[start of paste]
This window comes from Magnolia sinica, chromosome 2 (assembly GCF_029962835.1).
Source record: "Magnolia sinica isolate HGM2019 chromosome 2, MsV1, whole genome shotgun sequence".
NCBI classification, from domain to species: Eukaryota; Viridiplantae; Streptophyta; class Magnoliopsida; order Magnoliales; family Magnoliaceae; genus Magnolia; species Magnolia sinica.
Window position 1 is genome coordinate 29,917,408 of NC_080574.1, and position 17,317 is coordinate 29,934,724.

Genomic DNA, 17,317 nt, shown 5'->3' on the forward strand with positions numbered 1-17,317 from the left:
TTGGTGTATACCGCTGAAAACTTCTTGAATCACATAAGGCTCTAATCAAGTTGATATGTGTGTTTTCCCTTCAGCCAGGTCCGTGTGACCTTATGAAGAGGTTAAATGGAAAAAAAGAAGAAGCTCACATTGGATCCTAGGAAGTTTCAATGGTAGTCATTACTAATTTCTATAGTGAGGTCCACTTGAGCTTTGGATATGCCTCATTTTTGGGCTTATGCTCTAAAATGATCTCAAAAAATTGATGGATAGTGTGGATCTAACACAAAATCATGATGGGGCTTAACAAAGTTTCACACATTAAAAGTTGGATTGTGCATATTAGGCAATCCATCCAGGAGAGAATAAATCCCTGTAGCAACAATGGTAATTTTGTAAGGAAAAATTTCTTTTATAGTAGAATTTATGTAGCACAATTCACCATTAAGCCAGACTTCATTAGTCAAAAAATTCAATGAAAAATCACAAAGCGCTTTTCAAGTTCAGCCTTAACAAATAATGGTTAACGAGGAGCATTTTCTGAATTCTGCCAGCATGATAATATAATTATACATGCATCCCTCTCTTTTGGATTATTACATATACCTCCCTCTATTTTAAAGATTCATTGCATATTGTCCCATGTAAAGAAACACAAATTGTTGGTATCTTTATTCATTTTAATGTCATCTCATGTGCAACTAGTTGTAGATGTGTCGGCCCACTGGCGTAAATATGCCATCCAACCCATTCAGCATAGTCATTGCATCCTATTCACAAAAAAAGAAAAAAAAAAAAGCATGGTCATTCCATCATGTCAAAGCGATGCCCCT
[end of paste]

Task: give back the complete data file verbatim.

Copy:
This window comes from Magnolia sinica, chromosome 2 (assembly GCF_029962835.1).
Source record: "Magnolia sinica isolate HGM2019 chromosome 2, MsV1, whole genome shotgun sequence".
NCBI classification, from domain to species: Eukaryota; Viridiplantae; Streptophyta; class Magnoliopsida; order Magnoliales; family Magnoliaceae; genus Magnolia; species Magnolia sinica.
Window position 1 is genome coordinate 29,917,408 of NC_080574.1, and position 17,317 is coordinate 29,934,724.

Genomic DNA, 17,317 nt, shown 5'->3' on the forward strand with positions numbered 1-17,317 from the left:
TTGGTGTATACCGCTGAAAACTTCTTGAATCACATAAGGCTCTAATCAAGTTGATATGTGTGTTTTCCCTTCAGCCAGGTCCGTGTGACCTTATGAAGAGGTTAAATGGAAAAAAAGAAGAAGCTCACATTGGATCCTAGGAAGTTTCAATGGTAGTCATTACTAATTTCTATAGTGAGGTCCACTTGAGCTTTGGATATGCCTCATTTTTGGGCTTATGCTCTAAAATGATCTCAAAAAATTGATGGATAGTGTGGATCTAACACAAAATCATGATGGGGCTTAACAAAGTTTCACACATTAAAAGTTGGATTGTGCATATTAGGCAATCCATCCAGGAGAGAATAAATCCCTGTAGCAACAATGGTAATTTTGTAAGGAAAAATTTCTTTTATAGTAGAATTTATGTAGCACAATTCACCATTAAGCCAGACTTCATTAGTCAAAAAATTCAATGAAAAATCACAAAGCGCTTTTCAAGTTCAGCCTTAACAAATAATGGTTAACGAGGAGCATTTTCTGAATTCTGCCAGCATGATAATATAATTATACATGCATCCCTCTCTTTTGGATTATTACATATACCTCCCTCTATTTTAAAGATTCATTGCATATTGTCCCATGTAAAGAAACACAAATTGTTGGTATCTTTATTCATTTTAATGTCATCTCATGTGCAACTAGTTGTAGATGTGTCGGCCCACTGGCGTAAATATGCCATCCAACCCATTCAGCATAGTCATTGCATCCTATTCACAAAAAAAGAAAAAAAAAAAAGCATGGTCATTCCATCATGTCAAAGCGATGCCCCT